On Our Shoulders

By Rachel Vogler

When I woke up this morning I felt cold. I felt, vulnerable. I felt helpless, and hopeless, and far-removed. They felt familiar, those things, as if we had woken up on a morning much like this only a few months ago, when the repercussions were far closer to home and when my vote didn’t speak for me. I woke up late today, my body was rushing and my thoughts rushed with it. But nothing came out my mouth.

The first thing I said today was sorry, when someone had to get me a chair so I could join a circle. I’d arrived late to shacharit, I’d come to do the only thing I could think of doing when punching my fist into my headboard didn’t seem a safe option. At the end of the service, someone had asked me why I’d come, they’d never seen me there before. I told them It was because I needed prayer this morning. I did need prayer this morning.

When I got home, in a moment of what some might view as pathetic but I view fervently as pleasurable, I looked through the study anthology of the Reform Judaism Siddur. It had helped me, in the past, to find words that better express a myriad of complicated emotions. How do I know that I am not mad? I see that others have framed my thoughts for me, they have written the things I’ve wanted to say, and someone has thought them important enough to select them to supplement our liturgy. I read Steven Katz today.

“When I stand, siddur in my hand, surrounded by the members of my community, I stand on the shoulders of those around me today as together we pour out psalms pray prayers and sing songs. I know that around me are others who, like me, seek to add spiritual breadth, height and depth to their lives. Their faith, their voices, their presence helps me to climb.”

I hadn’t gone to shacharit this morning to pray; not really. Not as much as I’d gone to stand on the shoulders of my community, to add my voice to a collective that were doing the thing that perhaps they knew how to do the best; not to turn their backs in the prevailing of injustice, but to turn their bodies – together, to face east and to call each other to prayer. To turn their bodies – together, inwards to articulate a vision for a world that seems unreachable. To be a collective voice. To know that the world keeps moving, and that our task to navigate it is ever-growing.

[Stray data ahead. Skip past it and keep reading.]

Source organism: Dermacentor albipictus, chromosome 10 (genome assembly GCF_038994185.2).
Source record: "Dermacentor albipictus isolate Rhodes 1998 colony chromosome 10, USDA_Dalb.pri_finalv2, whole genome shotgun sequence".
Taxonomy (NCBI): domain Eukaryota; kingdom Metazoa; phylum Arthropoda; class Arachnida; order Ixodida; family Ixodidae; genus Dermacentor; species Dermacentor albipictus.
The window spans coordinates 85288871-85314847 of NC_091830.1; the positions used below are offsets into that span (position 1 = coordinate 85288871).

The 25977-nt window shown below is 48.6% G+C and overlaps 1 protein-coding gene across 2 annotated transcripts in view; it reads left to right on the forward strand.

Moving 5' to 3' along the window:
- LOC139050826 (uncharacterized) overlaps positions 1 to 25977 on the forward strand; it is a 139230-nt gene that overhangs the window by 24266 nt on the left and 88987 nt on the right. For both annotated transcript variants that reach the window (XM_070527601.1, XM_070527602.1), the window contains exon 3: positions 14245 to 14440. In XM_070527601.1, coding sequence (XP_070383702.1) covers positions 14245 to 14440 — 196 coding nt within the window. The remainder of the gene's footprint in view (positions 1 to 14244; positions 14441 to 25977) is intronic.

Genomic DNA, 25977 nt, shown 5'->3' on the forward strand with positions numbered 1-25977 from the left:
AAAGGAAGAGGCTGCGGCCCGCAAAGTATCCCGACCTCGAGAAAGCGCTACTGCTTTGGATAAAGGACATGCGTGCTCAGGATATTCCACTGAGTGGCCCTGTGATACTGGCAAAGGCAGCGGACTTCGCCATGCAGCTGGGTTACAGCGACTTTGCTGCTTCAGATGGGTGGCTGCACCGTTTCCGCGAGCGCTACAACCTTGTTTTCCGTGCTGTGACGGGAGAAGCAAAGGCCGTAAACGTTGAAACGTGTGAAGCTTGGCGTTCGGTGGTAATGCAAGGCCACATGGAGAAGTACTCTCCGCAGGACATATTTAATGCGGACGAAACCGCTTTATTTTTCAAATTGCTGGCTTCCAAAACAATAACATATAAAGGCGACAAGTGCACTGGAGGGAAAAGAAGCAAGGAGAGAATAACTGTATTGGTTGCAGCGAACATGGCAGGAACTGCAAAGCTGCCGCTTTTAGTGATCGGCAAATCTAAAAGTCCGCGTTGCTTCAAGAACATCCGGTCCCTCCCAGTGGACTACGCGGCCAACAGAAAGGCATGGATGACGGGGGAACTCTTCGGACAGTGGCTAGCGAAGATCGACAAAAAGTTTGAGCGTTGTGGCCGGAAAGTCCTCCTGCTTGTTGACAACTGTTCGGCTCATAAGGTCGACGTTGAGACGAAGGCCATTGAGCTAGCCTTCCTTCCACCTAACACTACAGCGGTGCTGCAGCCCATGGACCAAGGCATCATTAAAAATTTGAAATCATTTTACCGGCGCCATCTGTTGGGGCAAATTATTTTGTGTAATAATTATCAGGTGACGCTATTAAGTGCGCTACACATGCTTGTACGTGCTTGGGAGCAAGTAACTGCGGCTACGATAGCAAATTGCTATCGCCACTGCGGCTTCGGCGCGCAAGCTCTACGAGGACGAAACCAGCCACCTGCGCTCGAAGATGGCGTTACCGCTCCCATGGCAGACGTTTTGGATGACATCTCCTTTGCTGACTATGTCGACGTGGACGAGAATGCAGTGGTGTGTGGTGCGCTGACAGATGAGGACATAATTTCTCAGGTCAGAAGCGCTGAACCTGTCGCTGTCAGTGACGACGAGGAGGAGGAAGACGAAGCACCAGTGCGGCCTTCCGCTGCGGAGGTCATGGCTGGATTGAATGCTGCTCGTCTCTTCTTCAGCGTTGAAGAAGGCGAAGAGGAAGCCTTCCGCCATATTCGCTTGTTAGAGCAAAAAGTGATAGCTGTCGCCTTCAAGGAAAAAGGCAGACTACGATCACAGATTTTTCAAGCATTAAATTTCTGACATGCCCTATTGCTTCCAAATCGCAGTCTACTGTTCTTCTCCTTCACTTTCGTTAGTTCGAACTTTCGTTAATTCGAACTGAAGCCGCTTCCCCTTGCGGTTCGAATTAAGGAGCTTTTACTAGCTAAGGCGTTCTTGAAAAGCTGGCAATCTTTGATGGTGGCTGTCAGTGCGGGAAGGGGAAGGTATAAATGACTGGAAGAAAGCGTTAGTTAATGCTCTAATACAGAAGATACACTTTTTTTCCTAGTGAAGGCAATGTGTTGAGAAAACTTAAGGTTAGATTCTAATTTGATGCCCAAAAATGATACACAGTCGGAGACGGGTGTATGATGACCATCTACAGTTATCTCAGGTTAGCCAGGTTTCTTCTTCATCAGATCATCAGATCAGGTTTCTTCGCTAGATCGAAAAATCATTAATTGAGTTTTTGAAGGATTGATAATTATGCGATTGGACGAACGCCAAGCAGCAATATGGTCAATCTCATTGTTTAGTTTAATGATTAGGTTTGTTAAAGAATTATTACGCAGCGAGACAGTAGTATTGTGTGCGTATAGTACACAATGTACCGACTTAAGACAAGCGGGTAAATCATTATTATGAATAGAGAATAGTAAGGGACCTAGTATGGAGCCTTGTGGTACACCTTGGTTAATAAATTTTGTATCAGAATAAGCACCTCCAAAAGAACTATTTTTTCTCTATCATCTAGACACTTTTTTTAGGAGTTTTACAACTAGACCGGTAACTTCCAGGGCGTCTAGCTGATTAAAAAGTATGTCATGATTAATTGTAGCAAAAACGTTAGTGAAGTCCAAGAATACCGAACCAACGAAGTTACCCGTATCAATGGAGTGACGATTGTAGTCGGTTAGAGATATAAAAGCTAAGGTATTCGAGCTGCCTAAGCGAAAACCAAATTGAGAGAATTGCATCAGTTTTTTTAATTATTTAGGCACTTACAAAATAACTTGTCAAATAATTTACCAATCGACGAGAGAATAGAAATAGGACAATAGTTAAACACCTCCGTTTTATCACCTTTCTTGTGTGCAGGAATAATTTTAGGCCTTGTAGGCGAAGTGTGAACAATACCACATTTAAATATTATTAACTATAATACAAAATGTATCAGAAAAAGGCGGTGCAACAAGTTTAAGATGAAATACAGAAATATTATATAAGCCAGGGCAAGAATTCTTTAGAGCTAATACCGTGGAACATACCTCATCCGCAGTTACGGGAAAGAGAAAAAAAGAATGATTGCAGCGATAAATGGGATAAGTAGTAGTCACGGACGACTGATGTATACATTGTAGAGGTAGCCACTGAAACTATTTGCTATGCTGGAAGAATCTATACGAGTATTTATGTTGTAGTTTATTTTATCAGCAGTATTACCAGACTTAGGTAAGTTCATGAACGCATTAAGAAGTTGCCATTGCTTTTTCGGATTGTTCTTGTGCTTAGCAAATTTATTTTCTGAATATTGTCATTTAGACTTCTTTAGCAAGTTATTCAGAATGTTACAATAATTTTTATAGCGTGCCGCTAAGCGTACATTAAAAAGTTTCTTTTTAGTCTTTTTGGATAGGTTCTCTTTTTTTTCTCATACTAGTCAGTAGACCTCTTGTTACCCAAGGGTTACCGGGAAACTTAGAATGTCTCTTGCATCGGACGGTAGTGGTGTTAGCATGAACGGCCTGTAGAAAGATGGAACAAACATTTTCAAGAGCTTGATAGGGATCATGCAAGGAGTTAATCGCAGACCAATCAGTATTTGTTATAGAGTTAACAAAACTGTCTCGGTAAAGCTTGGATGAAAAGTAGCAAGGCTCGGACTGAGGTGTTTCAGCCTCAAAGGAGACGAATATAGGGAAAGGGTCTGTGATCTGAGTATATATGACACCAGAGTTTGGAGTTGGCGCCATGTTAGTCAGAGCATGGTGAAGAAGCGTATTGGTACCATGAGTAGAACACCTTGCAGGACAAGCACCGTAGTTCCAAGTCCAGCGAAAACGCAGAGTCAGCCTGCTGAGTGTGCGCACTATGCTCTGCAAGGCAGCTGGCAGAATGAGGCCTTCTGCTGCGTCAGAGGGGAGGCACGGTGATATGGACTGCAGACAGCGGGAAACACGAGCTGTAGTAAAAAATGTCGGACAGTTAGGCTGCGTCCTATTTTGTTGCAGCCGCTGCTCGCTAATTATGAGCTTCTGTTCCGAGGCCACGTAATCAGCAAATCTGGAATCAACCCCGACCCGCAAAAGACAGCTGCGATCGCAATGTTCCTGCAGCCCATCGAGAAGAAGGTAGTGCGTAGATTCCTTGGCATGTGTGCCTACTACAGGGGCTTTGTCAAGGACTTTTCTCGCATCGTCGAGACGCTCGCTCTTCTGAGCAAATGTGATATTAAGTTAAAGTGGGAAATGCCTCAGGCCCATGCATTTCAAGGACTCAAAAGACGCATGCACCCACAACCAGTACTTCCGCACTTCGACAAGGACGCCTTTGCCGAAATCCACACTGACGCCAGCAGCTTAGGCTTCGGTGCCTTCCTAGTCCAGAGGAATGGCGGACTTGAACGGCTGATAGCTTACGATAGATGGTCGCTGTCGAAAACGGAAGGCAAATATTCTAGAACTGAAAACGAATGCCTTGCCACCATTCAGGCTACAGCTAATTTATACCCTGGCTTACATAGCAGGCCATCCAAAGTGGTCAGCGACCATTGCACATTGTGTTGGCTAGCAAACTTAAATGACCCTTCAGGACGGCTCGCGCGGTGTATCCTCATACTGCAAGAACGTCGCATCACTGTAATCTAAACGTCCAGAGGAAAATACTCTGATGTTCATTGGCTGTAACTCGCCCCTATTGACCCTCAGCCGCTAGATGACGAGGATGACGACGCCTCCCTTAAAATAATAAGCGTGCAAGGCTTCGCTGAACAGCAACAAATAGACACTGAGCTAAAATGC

In the prayer room of the Leo-Baeck College this morning, we stood on the shoulders of each other. When even the words “Aleinu l’shabbei’ach la’adon ha-kol” (It is our duty to praise the Ruler of all) felt bitter in my mouth as I couldn’t perceive praising something that had allowed such despair, I felt lifted by the shreds of hope left by those around me. I was scared, we were all scared. I was angry, all of us were.

Sometimes I feel that my voice is a whisper – and I think that’s a good thing. In my private prayer, I whisper, and I hope that my voice is heard, all my energy is extracted from myself. My kavana is mustered and however much I can find is the amount that will have to suffice – it is not always as much as it should be, as much as I would like it to be. In my private prayer I am lifted by the impact my community has on me, my voice echoes them. In my public prayer, I am louder, and I hope that my voice is heard, all my energy reflects those around me. My kavana is mustered and however much I can find is the amount I will contribute, to the cry of that day. In my public prayer I am lifted by the voices of my community, my voice joins theirs. Sometimes I need to whisper, but today I needed to be louder, I needed my thoughts to be framed, my words to have already been spoken, my prayer to be collectively prayed.

Often you can tell the quality of your friendship with someone because they can sense that something is wrong, they don’t necessarily need to ask questions. They just need to open their arms (literally) so you can fall in. They’re the best hugs, I think. Like how we say that sometimes the best words are in the silence, so are the best hugs. It’s the way that we make our shoulders available to our friends I think. The humble hug; it’s the unspoken way to say, my shoulders are here. I can lift you.

This morning I picked words instead of hugs because my arms are short. I tried to add my voice to those that were expressing doubt, fear, and hope. I stood on the shoulders of those who didn’t even know they were lifting me, their voices helped me to climb. My interaction with the siddur was meant to be more than to instigate dialogue with god, or, with something.

Today it was more than that, it was to let those who need it know, our shoulders our here – we can lift you.